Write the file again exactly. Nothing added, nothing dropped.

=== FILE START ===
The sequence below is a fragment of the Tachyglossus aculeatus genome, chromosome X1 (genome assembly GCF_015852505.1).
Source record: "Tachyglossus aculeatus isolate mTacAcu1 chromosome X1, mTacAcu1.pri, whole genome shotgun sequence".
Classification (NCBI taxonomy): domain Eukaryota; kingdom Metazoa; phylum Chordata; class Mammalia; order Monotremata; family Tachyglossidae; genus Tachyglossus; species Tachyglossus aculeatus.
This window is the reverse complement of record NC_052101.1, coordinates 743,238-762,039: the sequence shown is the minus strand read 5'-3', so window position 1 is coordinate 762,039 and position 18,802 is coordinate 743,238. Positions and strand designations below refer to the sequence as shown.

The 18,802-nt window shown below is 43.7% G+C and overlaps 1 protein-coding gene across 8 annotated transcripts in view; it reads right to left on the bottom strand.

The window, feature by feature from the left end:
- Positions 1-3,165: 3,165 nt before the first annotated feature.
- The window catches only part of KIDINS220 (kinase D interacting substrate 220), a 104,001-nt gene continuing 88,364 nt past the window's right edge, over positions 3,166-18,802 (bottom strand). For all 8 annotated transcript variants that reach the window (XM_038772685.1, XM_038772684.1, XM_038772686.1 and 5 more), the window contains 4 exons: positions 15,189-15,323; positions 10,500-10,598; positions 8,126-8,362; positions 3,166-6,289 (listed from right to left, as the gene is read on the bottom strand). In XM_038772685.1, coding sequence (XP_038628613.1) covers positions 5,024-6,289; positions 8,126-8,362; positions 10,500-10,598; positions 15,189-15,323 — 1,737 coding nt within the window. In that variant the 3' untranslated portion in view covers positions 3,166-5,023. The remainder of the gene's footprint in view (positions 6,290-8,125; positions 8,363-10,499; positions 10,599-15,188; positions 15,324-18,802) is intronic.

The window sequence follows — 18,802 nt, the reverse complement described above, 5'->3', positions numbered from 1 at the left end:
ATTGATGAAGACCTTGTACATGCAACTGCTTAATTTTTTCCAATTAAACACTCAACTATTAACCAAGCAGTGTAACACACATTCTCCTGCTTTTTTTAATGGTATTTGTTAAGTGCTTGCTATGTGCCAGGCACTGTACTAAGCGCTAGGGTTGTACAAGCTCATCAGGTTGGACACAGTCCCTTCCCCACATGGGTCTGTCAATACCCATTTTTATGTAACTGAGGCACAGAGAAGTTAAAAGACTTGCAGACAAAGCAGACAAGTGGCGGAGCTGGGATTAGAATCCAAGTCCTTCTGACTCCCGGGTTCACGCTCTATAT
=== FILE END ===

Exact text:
The sequence below is a fragment of the Tachyglossus aculeatus genome, chromosome X1 (genome assembly GCF_015852505.1).
Source record: "Tachyglossus aculeatus isolate mTacAcu1 chromosome X1, mTacAcu1.pri, whole genome shotgun sequence".
Classification (NCBI taxonomy): domain Eukaryota; kingdom Metazoa; phylum Chordata; class Mammalia; order Monotremata; family Tachyglossidae; genus Tachyglossus; species Tachyglossus aculeatus.
This window is the reverse complement of record NC_052101.1, coordinates 743,238-762,039: the sequence shown is the minus strand read 5'-3', so window position 1 is coordinate 762,039 and position 18,802 is coordinate 743,238. Positions and strand designations below refer to the sequence as shown.

The 18,802-nt window shown below is 43.7% G+C and overlaps 1 protein-coding gene across 8 annotated transcripts in view; it reads right to left on the bottom strand.

The window, feature by feature from the left end:
- Positions 1-3,165: 3,165 nt before the first annotated feature.
- The window catches only part of KIDINS220 (kinase D interacting substrate 220), a 104,001-nt gene continuing 88,364 nt past the window's right edge, over positions 3,166-18,802 (bottom strand). For all 8 annotated transcript variants that reach the window (XM_038772685.1, XM_038772684.1, XM_038772686.1 and 5 more), the window contains 4 exons: positions 15,189-15,323; positions 10,500-10,598; positions 8,126-8,362; positions 3,166-6,289 (listed from right to left, as the gene is read on the bottom strand). In XM_038772685.1, coding sequence (XP_038628613.1) covers positions 5,024-6,289; positions 8,126-8,362; positions 10,500-10,598; positions 15,189-15,323 — 1,737 coding nt within the window. In that variant the 3' untranslated portion in view covers positions 3,166-5,023. The remainder of the gene's footprint in view (positions 6,290-8,125; positions 8,363-10,499; positions 10,599-15,188; positions 15,324-18,802) is intronic.

The window sequence follows — 18,802 nt, the reverse complement described above, 5'->3', positions numbered from 1 at the left end:
ATTGATGAAGACCTTGTACATGCAACTGCTTAATTTTTTCCAATTAAACACTCAACTATTAACCAAGCAGTGTAACACACATTCTCCTGCTTTTTTTAATGGTATTTGTTAAGTGCTTGCTATGTGCCAGGCACTGTACTAAGCGCTAGGGTTGTACAAGCTCATCAGGTTGGACACAGTCCCTTCCCCACATGGGTCTGTCAATACCCATTTTTATGTAACTGAGGCACAGAGAAGTTAAAAGACTTGCAGACAAAGCAGACAAGTGGCGGAGCTGGGATTAGAATCCAAGTCCTTCTGACTCCCGGGTTCACGCTCTATAT